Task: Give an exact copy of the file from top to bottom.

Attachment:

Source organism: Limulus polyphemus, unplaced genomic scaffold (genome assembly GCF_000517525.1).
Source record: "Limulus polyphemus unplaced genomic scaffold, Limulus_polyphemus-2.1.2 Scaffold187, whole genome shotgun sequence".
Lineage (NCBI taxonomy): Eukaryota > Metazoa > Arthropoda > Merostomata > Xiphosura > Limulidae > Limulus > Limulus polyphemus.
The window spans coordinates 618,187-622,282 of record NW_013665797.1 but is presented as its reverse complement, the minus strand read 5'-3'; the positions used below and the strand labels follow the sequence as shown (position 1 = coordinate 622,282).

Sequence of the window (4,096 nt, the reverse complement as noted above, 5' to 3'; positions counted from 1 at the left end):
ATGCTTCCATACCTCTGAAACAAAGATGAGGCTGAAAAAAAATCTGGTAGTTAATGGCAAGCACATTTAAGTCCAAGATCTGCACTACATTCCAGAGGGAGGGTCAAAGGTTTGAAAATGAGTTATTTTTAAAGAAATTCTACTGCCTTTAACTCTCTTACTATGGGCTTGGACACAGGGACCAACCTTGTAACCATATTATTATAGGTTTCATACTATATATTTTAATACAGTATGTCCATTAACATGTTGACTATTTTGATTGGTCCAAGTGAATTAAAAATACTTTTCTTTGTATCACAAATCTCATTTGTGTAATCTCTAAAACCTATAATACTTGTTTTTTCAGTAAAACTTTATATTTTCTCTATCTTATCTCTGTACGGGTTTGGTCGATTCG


Source organism: Limulus polyphemus, unplaced genomic scaffold (genome assembly GCF_000517525.1).
Source record: "Limulus polyphemus unplaced genomic scaffold, Limulus_polyphemus-2.1.2 Scaffold187, whole genome shotgun sequence".
Lineage (NCBI taxonomy): Eukaryota > Metazoa > Arthropoda > Merostomata > Xiphosura > Limulidae > Limulus > Limulus polyphemus.
The window spans coordinates 618,187-622,282 of record NW_013665797.1 but is presented as its reverse complement, the minus strand read 5'-3'; the positions used below and the strand labels follow the sequence as shown (position 1 = coordinate 622,282).

Sequence of the window (4,096 nt, the reverse complement as noted above, 5' to 3'; positions counted from 1 at the left end):
ATGCTTCCATACCTCTGAAACAAAGATGAGGCTGAAAAAAAATCTGGTAGTTAATGGCAAGCACATTTAAGTCCAAGATCTGCACTACATTCCAGAGGGAGGGTCAAAGGTTTGAAAATGAGTTATTTTTAAAGAAATTCTACTGCCTTTAACTCTCTTACTATGGGCTTGGACACAGGGACCAACCTTGTAACCATATTATTATAGGTTTCATACTATATATTTTAATACAGTATGTCCATTAACATGTTGACTATTTTGATTGGTCCAAGTGAATTAAAAATACTTTTCTTTGTATCACAAATCTCATTTGTGTAATCTCTAAAACCTATAATACTTGTTTTTTCAGTAAAACTTTATATTTTCTCTATCTTATCTCTGTACGGGTTTGGTCGATTCG